Remember smartphones with 3D displays? Those were supposed to have caught on a few years ago, but they're only a vague memory now. On the other hand, full-HD resolution might have seemed like unnecessary overkill, but you can hardly find a high-end phone without it now.
Manufacturers seem to like throwing multiple ideas at the wall to see what sticks. Once a feature catches on, everyone else must adopt it too. LG has raised the bar for exotic, expensive features with a curved, bendable screen, and it isn't likely that competitors will be able to follow suit anytime soon.
This curved device is an experiment and a precursor to what the future could look like. Samsung's Galaxy Round is its only potential competition, but that phone doesn't flex, and is curved horizontally rather than vertically.
In this review, we try to ascertain if the LG G Flex works as an experiment, and whether it's a sign of things to come: large, bendable phones that can be folded or rolled up.
Look and feel
The curved design of the LG G Flex is far from subtle. In the few weeks that we spent with the phone, nearly everyone who saw it stopped to ask questions or ask if they could hold it.
The G Flex has a curvature radius of 700mm, which LG says is ideal. Moreover, it can bend up to 400mm when pressure is applied to the middle of the rear, which nearly flattens the phone out. LG is very clear that pressure should not be applied the other way around, which is to say you shouldn't try to bend it more than it already is.
The curve feels natural while talking on the phone, but by no means is the LG G Flex a small device. It is also slightly on the heavier side, considering it weighs 177 grams, but the distribution of weight and the contoured structure ensures that it doesn't feel unwieldy. We give LG full marks for getting the ergonomics right.
Just like LG's flagship G2, the buttons are on the rear. A raised slab houses the camera, with the volume and power buttons right beneath it. To the left and the right of the camera are the flash and IR blaster, respectively. This button placement idea is flawed and makes for a rather unpleasant experience. Quite a few times, we ended up hitting the volume buttons and inadvertently triggering the camera or Notes app when we just wanted to lock/unlock the device. Screenshots are captured by hitting the power and volume down buttons together, and it's also way too easy to keep doing this unintentionally.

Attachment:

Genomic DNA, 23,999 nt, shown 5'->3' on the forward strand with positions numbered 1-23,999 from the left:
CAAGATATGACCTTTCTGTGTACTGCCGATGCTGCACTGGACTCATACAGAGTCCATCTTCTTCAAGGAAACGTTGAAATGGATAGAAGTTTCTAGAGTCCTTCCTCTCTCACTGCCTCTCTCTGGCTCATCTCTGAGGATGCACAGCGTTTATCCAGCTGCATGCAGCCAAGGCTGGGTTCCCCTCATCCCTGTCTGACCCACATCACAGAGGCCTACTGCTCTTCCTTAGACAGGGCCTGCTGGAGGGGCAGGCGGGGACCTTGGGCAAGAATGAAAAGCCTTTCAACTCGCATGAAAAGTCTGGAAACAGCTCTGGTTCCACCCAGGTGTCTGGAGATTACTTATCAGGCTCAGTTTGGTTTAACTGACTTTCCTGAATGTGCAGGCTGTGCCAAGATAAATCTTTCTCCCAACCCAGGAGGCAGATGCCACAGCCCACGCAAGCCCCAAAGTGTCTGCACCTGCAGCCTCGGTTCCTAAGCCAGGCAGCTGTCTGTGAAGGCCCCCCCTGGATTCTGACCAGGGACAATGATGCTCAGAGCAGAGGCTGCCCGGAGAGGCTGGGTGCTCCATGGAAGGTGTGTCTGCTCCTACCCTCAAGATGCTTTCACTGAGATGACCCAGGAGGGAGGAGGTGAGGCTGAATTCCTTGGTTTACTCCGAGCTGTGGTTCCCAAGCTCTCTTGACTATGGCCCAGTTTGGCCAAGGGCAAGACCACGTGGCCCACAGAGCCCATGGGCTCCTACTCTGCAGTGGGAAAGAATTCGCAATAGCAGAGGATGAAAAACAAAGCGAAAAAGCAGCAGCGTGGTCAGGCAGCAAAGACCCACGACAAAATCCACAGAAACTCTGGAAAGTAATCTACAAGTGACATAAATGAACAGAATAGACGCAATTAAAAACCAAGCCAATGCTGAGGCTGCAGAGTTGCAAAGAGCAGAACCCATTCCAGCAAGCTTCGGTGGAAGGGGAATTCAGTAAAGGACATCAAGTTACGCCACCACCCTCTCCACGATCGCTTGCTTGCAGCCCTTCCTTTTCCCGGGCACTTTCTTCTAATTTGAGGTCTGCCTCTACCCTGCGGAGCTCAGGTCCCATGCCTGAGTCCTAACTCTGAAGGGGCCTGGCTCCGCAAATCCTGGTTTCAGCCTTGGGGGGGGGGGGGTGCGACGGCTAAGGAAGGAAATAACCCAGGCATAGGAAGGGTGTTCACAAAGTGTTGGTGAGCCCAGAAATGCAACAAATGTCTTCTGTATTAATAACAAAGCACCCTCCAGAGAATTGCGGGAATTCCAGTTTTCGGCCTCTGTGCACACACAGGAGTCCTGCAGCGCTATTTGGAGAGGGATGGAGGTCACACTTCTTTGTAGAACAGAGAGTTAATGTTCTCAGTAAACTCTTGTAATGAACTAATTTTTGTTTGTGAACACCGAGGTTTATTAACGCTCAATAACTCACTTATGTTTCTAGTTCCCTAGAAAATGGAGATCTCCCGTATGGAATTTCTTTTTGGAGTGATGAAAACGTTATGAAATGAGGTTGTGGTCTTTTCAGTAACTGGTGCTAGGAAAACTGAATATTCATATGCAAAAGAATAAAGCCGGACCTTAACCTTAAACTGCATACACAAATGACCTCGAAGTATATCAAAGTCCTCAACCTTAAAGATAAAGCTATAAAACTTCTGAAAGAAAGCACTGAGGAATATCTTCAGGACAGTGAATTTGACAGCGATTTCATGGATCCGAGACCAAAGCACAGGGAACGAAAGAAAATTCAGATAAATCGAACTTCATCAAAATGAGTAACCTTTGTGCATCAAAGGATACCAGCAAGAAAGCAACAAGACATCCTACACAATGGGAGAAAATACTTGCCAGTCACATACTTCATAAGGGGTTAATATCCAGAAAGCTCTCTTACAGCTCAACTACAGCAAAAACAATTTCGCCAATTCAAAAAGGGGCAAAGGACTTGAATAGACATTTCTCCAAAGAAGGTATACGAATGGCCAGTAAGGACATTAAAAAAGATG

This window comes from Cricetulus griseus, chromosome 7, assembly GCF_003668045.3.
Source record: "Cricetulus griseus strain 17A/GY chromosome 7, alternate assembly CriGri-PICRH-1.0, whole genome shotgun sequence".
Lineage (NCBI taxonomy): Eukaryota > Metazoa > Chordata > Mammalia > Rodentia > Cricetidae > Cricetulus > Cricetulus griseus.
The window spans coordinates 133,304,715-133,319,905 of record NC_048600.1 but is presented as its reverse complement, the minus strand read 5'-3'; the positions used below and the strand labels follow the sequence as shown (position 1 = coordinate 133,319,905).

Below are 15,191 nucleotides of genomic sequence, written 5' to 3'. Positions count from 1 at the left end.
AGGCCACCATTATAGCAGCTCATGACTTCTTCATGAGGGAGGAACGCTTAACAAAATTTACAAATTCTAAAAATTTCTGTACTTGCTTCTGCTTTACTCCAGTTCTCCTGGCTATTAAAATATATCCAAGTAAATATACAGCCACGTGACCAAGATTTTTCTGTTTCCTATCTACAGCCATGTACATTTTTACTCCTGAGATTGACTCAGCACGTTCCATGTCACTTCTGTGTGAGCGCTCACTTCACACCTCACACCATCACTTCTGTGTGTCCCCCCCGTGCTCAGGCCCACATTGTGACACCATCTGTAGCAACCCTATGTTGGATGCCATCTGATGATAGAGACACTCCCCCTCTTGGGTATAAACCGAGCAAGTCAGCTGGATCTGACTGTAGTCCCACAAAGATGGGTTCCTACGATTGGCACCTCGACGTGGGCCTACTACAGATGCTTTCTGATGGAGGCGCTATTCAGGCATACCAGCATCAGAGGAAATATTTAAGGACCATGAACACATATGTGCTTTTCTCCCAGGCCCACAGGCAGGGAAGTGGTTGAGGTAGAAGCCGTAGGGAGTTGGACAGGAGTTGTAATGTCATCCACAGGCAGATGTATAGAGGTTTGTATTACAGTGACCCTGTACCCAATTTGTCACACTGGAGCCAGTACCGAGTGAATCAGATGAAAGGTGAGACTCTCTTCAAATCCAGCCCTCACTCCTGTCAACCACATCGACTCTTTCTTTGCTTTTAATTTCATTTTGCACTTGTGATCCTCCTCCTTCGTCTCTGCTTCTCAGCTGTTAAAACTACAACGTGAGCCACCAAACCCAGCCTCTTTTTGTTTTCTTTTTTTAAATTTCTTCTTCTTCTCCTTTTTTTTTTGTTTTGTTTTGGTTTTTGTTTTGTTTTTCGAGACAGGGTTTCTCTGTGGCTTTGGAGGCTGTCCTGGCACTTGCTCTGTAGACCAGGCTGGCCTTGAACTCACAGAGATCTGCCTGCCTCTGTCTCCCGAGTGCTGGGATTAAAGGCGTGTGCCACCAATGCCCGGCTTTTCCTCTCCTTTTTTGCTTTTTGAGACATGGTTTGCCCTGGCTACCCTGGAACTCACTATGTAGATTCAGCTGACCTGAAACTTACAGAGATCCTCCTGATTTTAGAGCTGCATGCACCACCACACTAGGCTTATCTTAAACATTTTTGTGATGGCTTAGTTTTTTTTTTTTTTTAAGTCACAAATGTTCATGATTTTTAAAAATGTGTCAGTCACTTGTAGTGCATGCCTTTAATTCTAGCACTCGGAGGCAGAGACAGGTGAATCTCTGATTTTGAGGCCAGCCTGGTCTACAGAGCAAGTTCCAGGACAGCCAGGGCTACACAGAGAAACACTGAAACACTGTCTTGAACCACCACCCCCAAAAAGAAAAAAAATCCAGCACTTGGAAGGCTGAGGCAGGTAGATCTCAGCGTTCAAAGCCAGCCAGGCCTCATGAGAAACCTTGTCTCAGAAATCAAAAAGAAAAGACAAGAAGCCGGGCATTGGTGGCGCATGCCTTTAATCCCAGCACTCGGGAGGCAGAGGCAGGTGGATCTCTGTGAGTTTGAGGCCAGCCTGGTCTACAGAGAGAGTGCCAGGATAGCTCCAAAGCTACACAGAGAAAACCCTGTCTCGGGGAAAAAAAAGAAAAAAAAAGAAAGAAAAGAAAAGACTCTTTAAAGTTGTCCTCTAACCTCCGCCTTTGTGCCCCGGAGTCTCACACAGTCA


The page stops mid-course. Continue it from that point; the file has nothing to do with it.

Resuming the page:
The back of the LG G Flex is rather smooth, with a self-healing coating that promises to absorb scratches that accumulate with day-to-day usage over a period of time. This is a great additional feature but unfortunately it didn't work too well for us. The LG logo is at the bottom, and below it, to the right, is the speaker. The phone is sealed, which means the battery isn't removable.
The sides of the device are bare, with the exception of a Micro-SIM card tray on the left. The 3.5mm jack, microphone and Micro-USB port for charging/data transfer are at the bottom. A rather prominent LG logo occupies the area right below the six-inch curved display, detracting from its look. On the top are the proximity sensor, front camera, and earpiece.
We just want to stress that the awe generated by the G Flex is not for its looks, but rather the uniqueness of its shape. If flattened, (don't try this at home), the G Flex will look like any other big, grey smartphone, which isn't a good or a bad thing.
Features and specifications
For a device this expensive, we were hoping that LG wouldn't cheap out on the specifications. Thankfully, LG has bestowed the G Flex with the power of a Snapdragon 800 processor clocked at 2.2GHz. An Adreno 330 GPU takes care of the graphics.
Unfortunately, for users who would like to expand the storage using microSD cards, the G Flex doesn't provide that option, and the 32GB of internal storage will have to suffice. The rear camera can shoot at a resolution of 13 MP and is supported by LED flash. A 2.1MP front camera should do the job for video calls and of course, selfies. The rear camera can shoot Ultra-HD videos which have a resolution of 3840x2160, which is surprising since LG hasn't revealed any details about this in their marketing for the G Flex. We discovered this when we wanted to try out the 60fps 1080p video recording capability.